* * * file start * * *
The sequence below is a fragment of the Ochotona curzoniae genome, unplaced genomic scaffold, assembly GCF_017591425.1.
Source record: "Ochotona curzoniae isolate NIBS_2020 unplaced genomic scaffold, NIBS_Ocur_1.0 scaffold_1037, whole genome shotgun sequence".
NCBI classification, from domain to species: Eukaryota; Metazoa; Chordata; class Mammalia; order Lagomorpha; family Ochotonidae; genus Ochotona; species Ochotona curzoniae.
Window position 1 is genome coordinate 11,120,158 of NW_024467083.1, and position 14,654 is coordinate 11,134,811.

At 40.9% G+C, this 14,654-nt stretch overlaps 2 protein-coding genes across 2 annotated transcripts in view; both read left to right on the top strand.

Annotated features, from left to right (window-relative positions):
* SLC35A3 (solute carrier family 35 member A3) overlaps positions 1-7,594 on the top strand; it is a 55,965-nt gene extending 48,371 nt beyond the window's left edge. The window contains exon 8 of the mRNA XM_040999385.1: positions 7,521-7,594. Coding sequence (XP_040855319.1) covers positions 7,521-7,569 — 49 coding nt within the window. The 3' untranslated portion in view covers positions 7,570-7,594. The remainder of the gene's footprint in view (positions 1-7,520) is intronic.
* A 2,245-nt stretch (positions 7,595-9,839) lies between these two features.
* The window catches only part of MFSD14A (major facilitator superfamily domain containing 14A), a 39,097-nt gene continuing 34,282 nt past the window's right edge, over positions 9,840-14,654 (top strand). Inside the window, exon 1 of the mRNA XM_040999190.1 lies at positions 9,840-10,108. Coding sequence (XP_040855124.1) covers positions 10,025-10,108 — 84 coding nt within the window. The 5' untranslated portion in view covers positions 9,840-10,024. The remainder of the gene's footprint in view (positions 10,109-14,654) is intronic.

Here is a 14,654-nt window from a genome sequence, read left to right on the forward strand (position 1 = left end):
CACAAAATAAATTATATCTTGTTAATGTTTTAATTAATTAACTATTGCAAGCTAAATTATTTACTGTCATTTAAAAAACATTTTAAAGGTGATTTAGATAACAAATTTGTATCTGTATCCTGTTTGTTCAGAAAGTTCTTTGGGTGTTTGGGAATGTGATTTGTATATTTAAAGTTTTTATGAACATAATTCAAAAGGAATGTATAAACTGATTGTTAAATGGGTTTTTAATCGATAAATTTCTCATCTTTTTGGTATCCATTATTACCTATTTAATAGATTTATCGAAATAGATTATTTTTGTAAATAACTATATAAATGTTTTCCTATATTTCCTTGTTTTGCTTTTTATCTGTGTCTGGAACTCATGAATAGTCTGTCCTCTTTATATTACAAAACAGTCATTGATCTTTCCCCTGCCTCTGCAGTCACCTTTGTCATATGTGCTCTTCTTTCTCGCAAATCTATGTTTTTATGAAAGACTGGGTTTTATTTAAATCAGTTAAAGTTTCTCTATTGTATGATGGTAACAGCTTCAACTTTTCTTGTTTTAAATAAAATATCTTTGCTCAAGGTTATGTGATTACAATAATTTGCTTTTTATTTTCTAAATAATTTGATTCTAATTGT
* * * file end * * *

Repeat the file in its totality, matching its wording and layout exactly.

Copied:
The sequence below is a fragment of the Ochotona curzoniae genome, unplaced genomic scaffold, assembly GCF_017591425.1.
Source record: "Ochotona curzoniae isolate NIBS_2020 unplaced genomic scaffold, NIBS_Ocur_1.0 scaffold_1037, whole genome shotgun sequence".
NCBI classification, from domain to species: Eukaryota; Metazoa; Chordata; class Mammalia; order Lagomorpha; family Ochotonidae; genus Ochotona; species Ochotona curzoniae.
Window position 1 is genome coordinate 11,120,158 of NW_024467083.1, and position 14,654 is coordinate 11,134,811.

At 40.9% G+C, this 14,654-nt stretch overlaps 2 protein-coding genes across 2 annotated transcripts in view; both read left to right on the top strand.

Annotated features, from left to right (window-relative positions):
* SLC35A3 (solute carrier family 35 member A3) overlaps positions 1-7,594 on the top strand; it is a 55,965-nt gene extending 48,371 nt beyond the window's left edge. The window contains exon 8 of the mRNA XM_040999385.1: positions 7,521-7,594. Coding sequence (XP_040855319.1) covers positions 7,521-7,569 — 49 coding nt within the window. The 3' untranslated portion in view covers positions 7,570-7,594. The remainder of the gene's footprint in view (positions 1-7,520) is intronic.
* A 2,245-nt stretch (positions 7,595-9,839) lies between these two features.
* The window catches only part of MFSD14A (major facilitator superfamily domain containing 14A), a 39,097-nt gene continuing 34,282 nt past the window's right edge, over positions 9,840-14,654 (top strand). Inside the window, exon 1 of the mRNA XM_040999190.1 lies at positions 9,840-10,108. Coding sequence (XP_040855124.1) covers positions 10,025-10,108 — 84 coding nt within the window. The 5' untranslated portion in view covers positions 9,840-10,024. The remainder of the gene's footprint in view (positions 10,109-14,654) is intronic.

Here is a 14,654-nt window from a genome sequence, read left to right on the forward strand (position 1 = left end):
CACAAAATAAATTATATCTTGTTAATGTTTTAATTAATTAACTATTGCAAGCTAAATTATTTACTGTCATTTAAAAAACATTTTAAAGGTGATTTAGATAACAAATTTGTATCTGTATCCTGTTTGTTCAGAAAGTTCTTTGGGTGTTTGGGAATGTGATTTGTATATTTAAAGTTTTTATGAACATAATTCAAAAGGAATGTATAAACTGATTGTTAAATGGGTTTTTAATCGATAAATTTCTCATCTTTTTGGTATCCATTATTACCTATTTAATAGATTTATCGAAATAGATTATTTTTGTAAATAACTATATAAATGTTTTCCTATATTTCCTTGTTTTGCTTTTTATCTGTGTCTGGAACTCATGAATAGTCTGTCCTCTTTATATTACAAAACAGTCATTGATCTTTCCCCTGCCTCTGCAGTCACCTTTGTCATATGTGCTCTTCTTTCTCGCAAATCTATGTTTTTATGAAAGACTGGGTTTTATTTAAATCAGTTAAAGTTTCTCTATTGTATGATGGTAACAGCTTCAACTTTTCTTGTTTTAAATAAAATATCTTTGCTCAAGGTTATGTGATTACAATAATTTGCTTTTTATTTTCTAAATAATTTGATTCTAATTGT